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BusINess » Communications

Archives for the ‘Communications’ Category

Ad recovery boosts revenue for broadcast, cable

In this file photograph taken Sept. 2, 2005, Times Square is reflected in the Viacom logo on its headquarters in a New York. Viacom's second-quarter profit jumped almost 52 percent Thursday, Aug. 5, 2010, boosted by cost-cutting at its Paramount Pictures film studio and higher revenue from its cable channels. (AP Photo/Mark Lennihan, file)

In this file photograph taken Sept. 2, 2005, Times Square is reflected in the Viacom logo on its headquarters in a New York. Viacom's second-quarter profit jumped almost 52 percent Thursday, Aug. 5, 2010, boosted by cost-cutting at its Paramount Pictures film studio and higher revenue from its cable channels. (AP Photo/Mark Lennihan, file)

Americans may be fond of the Web, but they are still in love with their TV sets—and so are the advertisers who want to reach them.

Big media companies are riding a rebound in TV ad spending. This week, Viacom Inc. and Time Warner Inc. both reported that their cable TV channels saw improvements in advertising revenue. CBS Corp. saw a similar rebound at its local television stations. News Corp. saw growth on both sides.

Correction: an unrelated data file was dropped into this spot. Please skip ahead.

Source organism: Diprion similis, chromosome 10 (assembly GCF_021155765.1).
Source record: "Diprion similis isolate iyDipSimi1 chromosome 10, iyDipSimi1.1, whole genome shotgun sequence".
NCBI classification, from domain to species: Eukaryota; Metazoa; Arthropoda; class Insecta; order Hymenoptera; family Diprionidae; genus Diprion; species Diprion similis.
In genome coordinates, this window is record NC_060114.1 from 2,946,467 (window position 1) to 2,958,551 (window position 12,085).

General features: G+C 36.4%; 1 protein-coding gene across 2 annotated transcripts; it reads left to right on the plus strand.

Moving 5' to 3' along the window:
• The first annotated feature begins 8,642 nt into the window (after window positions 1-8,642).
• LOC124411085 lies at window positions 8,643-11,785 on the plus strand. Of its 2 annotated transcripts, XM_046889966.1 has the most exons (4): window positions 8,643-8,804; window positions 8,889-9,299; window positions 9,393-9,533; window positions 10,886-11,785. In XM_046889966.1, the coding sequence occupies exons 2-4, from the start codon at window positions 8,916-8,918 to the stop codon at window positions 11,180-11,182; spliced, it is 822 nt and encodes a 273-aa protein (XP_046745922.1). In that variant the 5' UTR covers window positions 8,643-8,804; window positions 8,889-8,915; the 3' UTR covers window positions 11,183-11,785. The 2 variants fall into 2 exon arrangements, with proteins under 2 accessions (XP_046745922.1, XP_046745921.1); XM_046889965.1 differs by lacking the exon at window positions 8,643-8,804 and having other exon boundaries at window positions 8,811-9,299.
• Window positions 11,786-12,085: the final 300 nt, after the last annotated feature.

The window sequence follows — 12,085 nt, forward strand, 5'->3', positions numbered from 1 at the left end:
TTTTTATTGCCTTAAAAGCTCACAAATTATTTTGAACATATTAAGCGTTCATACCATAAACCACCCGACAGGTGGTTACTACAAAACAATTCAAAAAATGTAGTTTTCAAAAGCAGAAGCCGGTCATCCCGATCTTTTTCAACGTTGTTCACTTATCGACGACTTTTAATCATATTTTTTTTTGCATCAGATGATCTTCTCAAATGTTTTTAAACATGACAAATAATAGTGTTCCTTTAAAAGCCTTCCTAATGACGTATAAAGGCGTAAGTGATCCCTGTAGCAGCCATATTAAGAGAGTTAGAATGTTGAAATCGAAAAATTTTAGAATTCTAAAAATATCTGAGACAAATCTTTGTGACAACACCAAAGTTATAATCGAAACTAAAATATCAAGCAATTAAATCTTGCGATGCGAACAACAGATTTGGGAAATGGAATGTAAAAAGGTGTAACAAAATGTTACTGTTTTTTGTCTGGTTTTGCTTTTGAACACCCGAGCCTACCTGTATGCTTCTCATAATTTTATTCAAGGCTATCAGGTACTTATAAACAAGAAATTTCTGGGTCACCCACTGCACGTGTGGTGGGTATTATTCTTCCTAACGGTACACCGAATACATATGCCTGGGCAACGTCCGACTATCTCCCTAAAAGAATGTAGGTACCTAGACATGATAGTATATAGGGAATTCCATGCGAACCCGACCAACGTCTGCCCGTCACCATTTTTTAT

The companies’ results this week offer one encouraging data point for economic prognosticators. It means businesses have the money to spend on commercial time again. And they are more confident that consumers will have the money to respond to their ads at shopping malls and car dealerships.

Media executives say the rebound can keep rolling into 2011.
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Times parent reports growth in digital advertising

Digital advertising sales for Davenport-based Lee Enterprises increased 24.8 percent in the third fiscal quarter, compared with one year ago, while the decline in total revenue moderated to 3.6 percent and cash costs decreased 5.7 percent.

Digital advertising revenue on a stand-alone basis grew to $12.9 million, representing 9.2 percent of total advertising revenue, according to the third-quarter earnings report released Tuesday. Digital retail advertising revenue rose 34.3 percent and digital classified advertising increased 13.2 percent.

Earnings per diluted common share were 22 cents, compared with a loss of 55 cents a year ago. Excluding adjustments for unusual items in both years, earnings per diluted common share more than doubled to 26 cents from 12 cents a year ago.
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Professor develops feline-friendly app

Valparaiso University electrical and computer engineering professor Jeff Will has developed his own iPhone application called Here Kitty, Kitty! Will said it took him two weeks to develop the application, which plays various recordings to attract a cat. (Photograph by The Times.)